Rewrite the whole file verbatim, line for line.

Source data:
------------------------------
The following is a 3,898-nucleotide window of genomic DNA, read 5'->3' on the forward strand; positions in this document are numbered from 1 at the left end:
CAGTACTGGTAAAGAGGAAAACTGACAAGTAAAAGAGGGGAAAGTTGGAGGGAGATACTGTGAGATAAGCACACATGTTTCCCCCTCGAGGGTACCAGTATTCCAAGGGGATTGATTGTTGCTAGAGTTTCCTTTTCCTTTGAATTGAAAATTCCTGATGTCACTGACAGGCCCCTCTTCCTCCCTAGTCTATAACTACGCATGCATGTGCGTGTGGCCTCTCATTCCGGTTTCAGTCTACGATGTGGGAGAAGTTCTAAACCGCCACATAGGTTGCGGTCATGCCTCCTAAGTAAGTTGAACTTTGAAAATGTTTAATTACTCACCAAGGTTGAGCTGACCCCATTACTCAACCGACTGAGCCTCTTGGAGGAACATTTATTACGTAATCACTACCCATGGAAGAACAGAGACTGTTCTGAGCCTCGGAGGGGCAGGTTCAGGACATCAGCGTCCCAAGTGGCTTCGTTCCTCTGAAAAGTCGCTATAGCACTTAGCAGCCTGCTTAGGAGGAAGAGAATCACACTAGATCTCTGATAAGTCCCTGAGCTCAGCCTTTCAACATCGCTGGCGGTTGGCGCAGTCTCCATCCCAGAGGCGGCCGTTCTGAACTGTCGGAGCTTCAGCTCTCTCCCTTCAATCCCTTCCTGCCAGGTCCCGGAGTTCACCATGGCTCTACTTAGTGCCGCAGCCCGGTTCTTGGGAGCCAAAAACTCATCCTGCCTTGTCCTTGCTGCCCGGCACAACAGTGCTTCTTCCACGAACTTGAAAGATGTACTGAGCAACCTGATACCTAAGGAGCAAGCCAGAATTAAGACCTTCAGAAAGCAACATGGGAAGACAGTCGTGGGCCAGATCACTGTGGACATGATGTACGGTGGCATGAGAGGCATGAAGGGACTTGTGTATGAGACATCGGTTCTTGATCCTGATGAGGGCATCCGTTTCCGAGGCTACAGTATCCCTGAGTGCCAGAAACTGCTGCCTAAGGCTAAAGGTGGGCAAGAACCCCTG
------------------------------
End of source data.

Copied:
The following is a 3,898-nucleotide window of genomic DNA, read 5'->3' on the forward strand; positions in this document are numbered from 1 at the left end:
CAGTACTGGTAAAGAGGAAAACTGACAAGTAAAAGAGGGGAAAGTTGGAGGGAGATACTGTGAGATAAGCACACATGTTTCCCCCTCGAGGGTACCAGTATTCCAAGGGGATTGATTGTTGCTAGAGTTTCCTTTTCCTTTGAATTGAAAATTCCTGATGTCACTGACAGGCCCCTCTTCCTCCCTAGTCTATAACTACGCATGCATGTGCGTGTGGCCTCTCATTCCGGTTTCAGTCTACGATGTGGGAGAAGTTCTAAACCGCCACATAGGTTGCGGTCATGCCTCCTAAGTAAGTTGAACTTTGAAAATGTTTAATTACTCACCAAGGTTGAGCTGACCCCATTACTCAACCGACTGAGCCTCTTGGAGGAACATTTATTACGTAATCACTACCCATGGAAGAACAGAGACTGTTCTGAGCCTCGGAGGGGCAGGTTCAGGACATCAGCGTCCCAAGTGGCTTCGTTCCTCTGAAAAGTCGCTATAGCACTTAGCAGCCTGCTTAGGAGGAAGAGAATCACACTAGATCTCTGATAAGTCCCTGAGCTCAGCCTTTCAACATCGCTGGCGGTTGGCGCAGTCTCCATCCCAGAGGCGGCCGTTCTGAACTGTCGGAGCTTCAGCTCTCTCCCTTCAATCCCTTCCTGCCAGGTCCCGGAGTTCACCATGGCTCTACTTAGTGCCGCAGCCCGGTTCTTGGGAGCCAAAAACTCATCCTGCCTTGTCCTTGCTGCCCGGCACAACAGTGCTTCTTCCACGAACTTGAAAGATGTACTGAGCAACCTGATACCTAAGGAGCAAGCCAGAATTAAGACCTTCAGAAAGCAACATGGGAAGACAGTCGTGGGCCAGATCACTGTGGACATGATGTACGGTGGCATGAGAGGCATGAAGGGACTTGTGTATGAGACATCGGTTCTTGATCCTGATGAGGGCATCCGTTTCCGAGGCTACAGTATCCCTGAGTGCCAGAAACTGCTGCCTAAGGCTAAAGGTGGGCAAGAACCCCTG